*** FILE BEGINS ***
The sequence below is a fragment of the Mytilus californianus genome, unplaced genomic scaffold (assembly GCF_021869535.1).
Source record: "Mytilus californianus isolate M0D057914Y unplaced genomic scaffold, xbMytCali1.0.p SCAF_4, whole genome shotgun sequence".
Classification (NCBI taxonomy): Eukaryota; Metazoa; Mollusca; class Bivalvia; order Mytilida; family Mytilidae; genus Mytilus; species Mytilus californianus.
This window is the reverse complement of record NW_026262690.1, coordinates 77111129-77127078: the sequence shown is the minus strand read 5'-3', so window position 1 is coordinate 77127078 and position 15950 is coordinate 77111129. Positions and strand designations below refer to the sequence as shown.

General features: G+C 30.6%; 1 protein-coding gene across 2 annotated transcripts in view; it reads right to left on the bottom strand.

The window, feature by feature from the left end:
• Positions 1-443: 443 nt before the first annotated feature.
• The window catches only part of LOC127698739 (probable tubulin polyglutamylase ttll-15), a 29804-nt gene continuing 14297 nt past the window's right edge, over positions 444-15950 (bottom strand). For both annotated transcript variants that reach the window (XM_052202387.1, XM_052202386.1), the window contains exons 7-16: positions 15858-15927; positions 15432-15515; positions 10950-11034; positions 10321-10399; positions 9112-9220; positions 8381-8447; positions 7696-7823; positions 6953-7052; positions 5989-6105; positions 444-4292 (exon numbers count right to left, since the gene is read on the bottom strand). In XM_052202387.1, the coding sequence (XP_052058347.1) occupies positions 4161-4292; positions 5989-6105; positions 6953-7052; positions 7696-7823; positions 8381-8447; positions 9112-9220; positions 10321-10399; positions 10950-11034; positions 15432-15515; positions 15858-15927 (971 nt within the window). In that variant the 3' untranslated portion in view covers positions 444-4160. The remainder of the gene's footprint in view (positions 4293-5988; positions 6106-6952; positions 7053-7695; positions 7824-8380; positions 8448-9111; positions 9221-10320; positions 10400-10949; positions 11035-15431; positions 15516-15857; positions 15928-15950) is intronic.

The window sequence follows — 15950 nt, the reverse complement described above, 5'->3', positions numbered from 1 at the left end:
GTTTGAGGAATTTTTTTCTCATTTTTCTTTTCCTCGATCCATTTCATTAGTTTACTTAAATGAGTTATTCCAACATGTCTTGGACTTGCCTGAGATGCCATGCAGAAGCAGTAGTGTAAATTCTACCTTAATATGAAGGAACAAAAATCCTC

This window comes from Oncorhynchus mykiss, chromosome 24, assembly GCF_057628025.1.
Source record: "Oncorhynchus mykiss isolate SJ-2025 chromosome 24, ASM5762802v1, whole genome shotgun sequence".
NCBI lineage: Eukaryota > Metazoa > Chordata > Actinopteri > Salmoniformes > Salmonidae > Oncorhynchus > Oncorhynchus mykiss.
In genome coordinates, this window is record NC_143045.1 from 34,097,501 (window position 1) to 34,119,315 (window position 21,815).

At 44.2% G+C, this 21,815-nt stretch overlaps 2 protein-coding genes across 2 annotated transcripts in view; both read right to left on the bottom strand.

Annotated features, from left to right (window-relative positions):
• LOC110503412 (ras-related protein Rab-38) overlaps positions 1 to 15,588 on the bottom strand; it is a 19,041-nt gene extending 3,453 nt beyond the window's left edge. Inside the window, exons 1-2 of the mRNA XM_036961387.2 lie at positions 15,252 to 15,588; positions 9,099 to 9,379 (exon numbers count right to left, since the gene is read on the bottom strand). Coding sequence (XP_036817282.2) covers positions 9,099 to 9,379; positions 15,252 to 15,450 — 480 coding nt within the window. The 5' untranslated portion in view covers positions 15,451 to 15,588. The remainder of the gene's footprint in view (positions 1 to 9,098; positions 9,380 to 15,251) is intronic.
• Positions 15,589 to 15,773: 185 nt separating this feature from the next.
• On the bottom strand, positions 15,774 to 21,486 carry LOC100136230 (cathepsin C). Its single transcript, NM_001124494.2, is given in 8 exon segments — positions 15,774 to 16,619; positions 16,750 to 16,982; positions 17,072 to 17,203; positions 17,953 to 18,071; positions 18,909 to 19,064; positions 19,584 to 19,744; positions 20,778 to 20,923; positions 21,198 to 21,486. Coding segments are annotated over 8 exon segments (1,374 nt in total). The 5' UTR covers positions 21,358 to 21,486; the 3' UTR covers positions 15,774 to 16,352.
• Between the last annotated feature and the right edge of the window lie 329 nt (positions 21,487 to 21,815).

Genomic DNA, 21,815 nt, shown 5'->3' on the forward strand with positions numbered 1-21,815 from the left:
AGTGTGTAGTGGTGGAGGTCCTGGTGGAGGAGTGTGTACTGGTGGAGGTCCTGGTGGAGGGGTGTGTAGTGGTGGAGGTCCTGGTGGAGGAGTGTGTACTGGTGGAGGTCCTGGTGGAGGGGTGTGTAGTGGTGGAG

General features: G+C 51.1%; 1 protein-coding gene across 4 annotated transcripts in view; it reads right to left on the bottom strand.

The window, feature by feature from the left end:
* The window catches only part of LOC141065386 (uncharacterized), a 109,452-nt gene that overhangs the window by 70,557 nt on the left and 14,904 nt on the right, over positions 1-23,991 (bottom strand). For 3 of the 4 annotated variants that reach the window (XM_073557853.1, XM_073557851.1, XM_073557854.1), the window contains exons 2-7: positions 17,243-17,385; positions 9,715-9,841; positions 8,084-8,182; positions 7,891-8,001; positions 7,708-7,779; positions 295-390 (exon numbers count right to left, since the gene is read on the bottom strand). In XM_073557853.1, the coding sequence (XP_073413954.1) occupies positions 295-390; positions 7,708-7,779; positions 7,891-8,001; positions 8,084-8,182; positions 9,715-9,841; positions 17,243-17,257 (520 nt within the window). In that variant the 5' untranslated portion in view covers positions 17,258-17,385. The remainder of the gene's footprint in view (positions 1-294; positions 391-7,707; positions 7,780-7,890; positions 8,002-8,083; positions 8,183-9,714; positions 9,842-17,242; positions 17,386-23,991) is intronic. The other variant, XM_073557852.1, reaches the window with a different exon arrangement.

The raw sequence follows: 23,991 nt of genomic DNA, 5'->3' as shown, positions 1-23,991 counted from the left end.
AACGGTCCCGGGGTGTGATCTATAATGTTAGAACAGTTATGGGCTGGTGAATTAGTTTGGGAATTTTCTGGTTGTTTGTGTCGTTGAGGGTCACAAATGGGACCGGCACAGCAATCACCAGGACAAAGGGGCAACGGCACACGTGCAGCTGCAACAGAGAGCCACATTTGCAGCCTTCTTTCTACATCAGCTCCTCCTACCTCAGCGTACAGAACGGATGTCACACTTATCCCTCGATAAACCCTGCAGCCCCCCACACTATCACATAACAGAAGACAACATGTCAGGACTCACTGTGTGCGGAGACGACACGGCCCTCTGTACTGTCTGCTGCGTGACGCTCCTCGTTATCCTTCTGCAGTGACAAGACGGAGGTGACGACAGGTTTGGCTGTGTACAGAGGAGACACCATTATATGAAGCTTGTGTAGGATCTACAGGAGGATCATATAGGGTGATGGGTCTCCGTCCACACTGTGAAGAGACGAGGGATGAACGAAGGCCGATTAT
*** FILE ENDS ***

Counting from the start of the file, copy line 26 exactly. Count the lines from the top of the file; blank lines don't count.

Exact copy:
The raw sequence follows: 23,991 nt of genomic DNA, 5'->3' as shown, positions 1-23,991 counted from the left end.